Outrage spiked last summer after Floyd, a Black man, died in the custody of a white Minneapolis police officer in May. A bystander recorded the officer, Derek Chauvin, pressing his knee to Floyd’s neck for more than nine minutes. Floyd, 46, died after pleading for Chauvin to get off.

Chauvin, who was later fired, was convicted last week in Minnesota state court of murdering Floyd. The next day, the Justice Department announced a sprawling civil investigation into the Minneapolis police force that will drill into its use-of-force policies, training and supervision.

The Justice Department this week announced it was going to conduct a similar investigation of the police force in Louisville, Ky., which has been under intense scrutiny since the fatal shooting in March 2020 of Breonna Taylor by police executing a search warrant in her apartment.

Advocates: Supreme Court bar too low

Part of the problem, experts and advocates say, is that the Supreme Court has set a low threshold for officers to avoid being held legally accountable for using force. Most states and police agencies have been guided by a 1989 Supreme Court ruling that set the “objectively reasonable” standard to determine whether officers’ actions were justified. The ruling requires prosecutors, judges and juries to consider whether another officer in the same position could have reasonably used force in the same way, and to focus their analysis on the moment that it happened.

Advocates say such a standard sets too low a bar and, thus, departments have not taken seriously the need to ensure officers are properly trained on how to avoid getting into situations where force is their only option.

“We need to better guide and limit officers’ activity before the moment they use force,” said Puneet Cheema, who manages the Justice and Public Safety Project at the NAACP’s Legal Defense Fund. “You don’t want officers using force if they can avoid it. So much police force is unnecessary across the country. That is why we need a national standard that require officers to avoid such force when it’s unnecessary.”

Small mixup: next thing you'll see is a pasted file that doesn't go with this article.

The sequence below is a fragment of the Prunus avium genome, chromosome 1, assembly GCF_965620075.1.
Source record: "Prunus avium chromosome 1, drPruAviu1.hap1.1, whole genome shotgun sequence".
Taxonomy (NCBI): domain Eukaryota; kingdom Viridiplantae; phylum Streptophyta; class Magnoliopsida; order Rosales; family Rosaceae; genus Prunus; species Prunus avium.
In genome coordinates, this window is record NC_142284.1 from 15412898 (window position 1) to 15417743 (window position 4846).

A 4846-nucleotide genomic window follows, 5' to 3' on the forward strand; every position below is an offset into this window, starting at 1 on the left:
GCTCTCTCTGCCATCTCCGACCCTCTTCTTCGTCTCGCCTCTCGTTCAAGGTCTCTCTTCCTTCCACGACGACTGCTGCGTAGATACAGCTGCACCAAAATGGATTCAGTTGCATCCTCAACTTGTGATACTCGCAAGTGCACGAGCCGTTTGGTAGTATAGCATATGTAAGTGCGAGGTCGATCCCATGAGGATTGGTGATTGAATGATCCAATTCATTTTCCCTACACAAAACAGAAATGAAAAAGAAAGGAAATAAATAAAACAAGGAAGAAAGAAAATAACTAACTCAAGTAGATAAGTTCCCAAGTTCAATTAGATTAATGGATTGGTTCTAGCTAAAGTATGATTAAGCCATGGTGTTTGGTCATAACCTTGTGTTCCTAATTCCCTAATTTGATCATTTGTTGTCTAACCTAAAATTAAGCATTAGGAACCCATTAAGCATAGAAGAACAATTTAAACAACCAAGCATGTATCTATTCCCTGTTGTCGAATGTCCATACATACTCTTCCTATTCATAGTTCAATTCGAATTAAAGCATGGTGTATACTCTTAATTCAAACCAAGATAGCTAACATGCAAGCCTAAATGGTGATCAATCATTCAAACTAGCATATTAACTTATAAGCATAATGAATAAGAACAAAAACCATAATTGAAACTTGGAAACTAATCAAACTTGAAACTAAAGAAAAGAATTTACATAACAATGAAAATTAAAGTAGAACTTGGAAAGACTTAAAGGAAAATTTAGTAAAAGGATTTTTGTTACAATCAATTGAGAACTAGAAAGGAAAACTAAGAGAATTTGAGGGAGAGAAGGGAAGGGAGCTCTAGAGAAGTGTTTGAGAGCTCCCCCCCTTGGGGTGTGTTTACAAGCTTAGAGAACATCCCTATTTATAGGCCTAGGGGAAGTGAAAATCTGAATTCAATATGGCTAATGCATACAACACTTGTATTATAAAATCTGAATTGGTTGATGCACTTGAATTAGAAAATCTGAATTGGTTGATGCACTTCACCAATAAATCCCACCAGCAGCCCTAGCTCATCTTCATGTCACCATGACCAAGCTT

Police unions have resisted enhancing the “reasonable” standard, saying it ensures officers are not second-guessed about split-second decisions. It would not be fair, they argue, to charge officers with killing someone for making a tactical error minutes before the violent confrontation. Laws like California’s will almost certainly be challenged if prosecutors rely on it to charge an officer with a crime, union officials said,

“It’s beyond ridiculous to suggest that rather than judging someone about what is happening in an instant when a decision is made that you are going to embroider that with facts not germane to the actual event,” said Jim Pasco, the executive director of the Fraternal Order of Police.

California steps in

In the vacuum of federal inaction, a handful of states, including California, have sought to establish their own, stricter standards. In 2019, California lawmakers changed the legal standard for when officers can use deadly force from being “reasonable” to “necessary.”

Experts said that simple word change — coupled with language that broadened the aperture in which prosecutors, judges and juries could examine officers’ actions — will almost certainly reduce the use of physical force by police. In Congress, the House bill under consideration includes the “necessary” language. Maryland this month passed a law adopting a similar standard.

“California is going in the right direction,” said William Terrill, an associate dean of the Watts College of Public Service and Community Solutions at Arizona State University. “This will almost certainly lead to fewer incidents and better police tactics.”

In response to the California law, state police agencies have issued a slew of new use-of-force rules for officers. The Los Angeles Police Department changed its use-of-force policies in early 2020, adopting the “necessary” language and emphasizing deescalation tactics.

Outside experts caution that crafting policies is a key step in reducing police violence, but such action must be followed up by robust training and supervision on the street. Police must be disciplined for failing to deescalate situations, and must be pulled from duty to be thoroughly trained on new tactics and rules. Without such oversight, the policies will likely not do much to reduce the unnecessary use of force.

The experts noted that Chauvin, for example, violated his department’s policies in restraining Floyd.

“Written policies are just a starting place,” said Brandon Garrett, a Duke University law professor who has extensively studied use-of-force policies. “You need consistent and close supervision and training about something that is binding. Paper standards just are not enough on their own.”

Times staff writers Sarah D. Wire and Jennifer Haberkorn in Washington contributed to this report.